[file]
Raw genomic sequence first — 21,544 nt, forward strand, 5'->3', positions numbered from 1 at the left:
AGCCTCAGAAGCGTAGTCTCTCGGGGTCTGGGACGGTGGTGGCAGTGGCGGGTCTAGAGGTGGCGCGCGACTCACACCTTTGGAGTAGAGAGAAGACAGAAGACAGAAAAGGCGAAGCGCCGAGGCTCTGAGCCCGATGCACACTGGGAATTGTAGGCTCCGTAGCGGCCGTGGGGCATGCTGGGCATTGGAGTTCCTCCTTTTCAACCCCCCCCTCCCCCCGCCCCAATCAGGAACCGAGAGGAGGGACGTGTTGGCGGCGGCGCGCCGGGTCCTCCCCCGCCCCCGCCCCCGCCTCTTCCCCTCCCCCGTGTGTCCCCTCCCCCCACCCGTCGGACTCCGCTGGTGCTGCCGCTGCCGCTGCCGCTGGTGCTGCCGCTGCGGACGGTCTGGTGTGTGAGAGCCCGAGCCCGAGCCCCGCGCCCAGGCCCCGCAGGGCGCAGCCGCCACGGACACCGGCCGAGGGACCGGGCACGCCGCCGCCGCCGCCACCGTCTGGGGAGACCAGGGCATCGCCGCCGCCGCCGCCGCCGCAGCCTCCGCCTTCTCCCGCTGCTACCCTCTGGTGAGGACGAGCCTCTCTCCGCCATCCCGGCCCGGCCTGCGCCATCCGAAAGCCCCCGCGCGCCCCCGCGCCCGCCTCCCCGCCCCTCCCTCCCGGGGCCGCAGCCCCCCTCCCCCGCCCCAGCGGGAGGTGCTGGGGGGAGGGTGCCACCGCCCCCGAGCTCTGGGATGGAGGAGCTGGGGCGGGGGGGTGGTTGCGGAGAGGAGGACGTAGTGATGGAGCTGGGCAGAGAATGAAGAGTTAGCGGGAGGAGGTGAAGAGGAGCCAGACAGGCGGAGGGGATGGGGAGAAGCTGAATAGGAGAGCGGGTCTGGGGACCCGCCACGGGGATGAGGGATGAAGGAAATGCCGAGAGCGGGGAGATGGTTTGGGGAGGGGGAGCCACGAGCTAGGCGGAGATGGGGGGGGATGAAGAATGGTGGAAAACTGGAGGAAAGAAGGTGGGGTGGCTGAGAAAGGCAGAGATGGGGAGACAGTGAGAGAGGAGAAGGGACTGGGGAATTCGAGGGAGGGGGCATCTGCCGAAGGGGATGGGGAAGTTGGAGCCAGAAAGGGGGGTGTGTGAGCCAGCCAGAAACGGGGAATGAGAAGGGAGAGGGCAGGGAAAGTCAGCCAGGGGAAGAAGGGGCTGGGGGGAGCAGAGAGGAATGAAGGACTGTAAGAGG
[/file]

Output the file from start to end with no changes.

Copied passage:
Raw genomic sequence first — 21,544 nt, forward strand, 5'->3', positions numbered from 1 at the left:
AGCCTCAGAAGCGTAGTCTCTCGGGGTCTGGGACGGTGGTGGCAGTGGCGGGTCTAGAGGTGGCGCGCGACTCACACCTTTGGAGTAGAGAGAAGACAGAAGACAGAAAAGGCGAAGCGCCGAGGCTCTGAGCCCGATGCACACTGGGAATTGTAGGCTCCGTAGCGGCCGTGGGGCATGCTGGGCATTGGAGTTCCTCCTTTTCAACCCCCCCCTCCCCCCGCCCCAATCAGGAACCGAGAGGAGGGACGTGTTGGCGGCGGCGCGCCGGGTCCTCCCCCGCCCCCGCCCCCGCCTCTTCCCCTCCCCCGTGTGTCCCCTCCCCCCACCCGTCGGACTCCGCTGGTGCTGCCGCTGCCGCTGCCGCTGGTGCTGCCGCTGCGGACGGTCTGGTGTGTGAGAGCCCGAGCCCGAGCCCCGCGCCCAGGCCCCGCAGGGCGCAGCCGCCACGGACACCGGCCGAGGGACCGGGCACGCCGCCGCCGCCGCCACCGTCTGGGGAGACCAGGGCATCGCCGCCGCCGCCGCCGCCGCAGCCTCCGCCTTCTCCCGCTGCTACCCTCTGGTGAGGACGAGCCTCTCTCCGCCATCCCGGCCCGGCCTGCGCCATCCGAAAGCCCCCGCGCGCCCCCGCGCCCGCCTCCCCGCCCCTCCCTCCCGGGGCCGCAGCCCCCCTCCCCCGCCCCAGCGGGAGGTGCTGGGGGGAGGGTGCCACCGCCCCCGAGCTCTGGGATGGAGGAGCTGGGGCGGGGGGGTGGTTGCGGAGAGGAGGACGTAGTGATGGAGCTGGGCAGAGAATGAAGAGTTAGCGGGAGGAGGTGAAGAGGAGCCAGACAGGCGGAGGGGATGGGGAGAAGCTGAATAGGAGAGCGGGTCTGGGGACCCGCCACGGGGATGAGGGATGAAGGAAATGCCGAGAGCGGGGAGATGGTTTGGGGAGGGGGAGCCACGAGCTAGGCGGAGATGGGGGGGGATGAAGAATGGTGGAAAACTGGAGGAAAGAAGGTGGGGTGGCTGAGAAAGGCAGAGATGGGGAGACAGTGAGAGAGGAGAAGGGACTGGGGAATTCGAGGGAGGGGGCATCTGCCGAAGGGGATGGGGAAGTTGGAGCCAGAAAGGGGGGTGTGTGAGCCAGCCAGAAACGGGGAATGAGAAGGGAGAGGGCAGGGAAAGTCAGCCAGGGGAAGAAGGGGCTGGGGGGAGCAGAGAGGAATGAAGGACTGTAAGAGG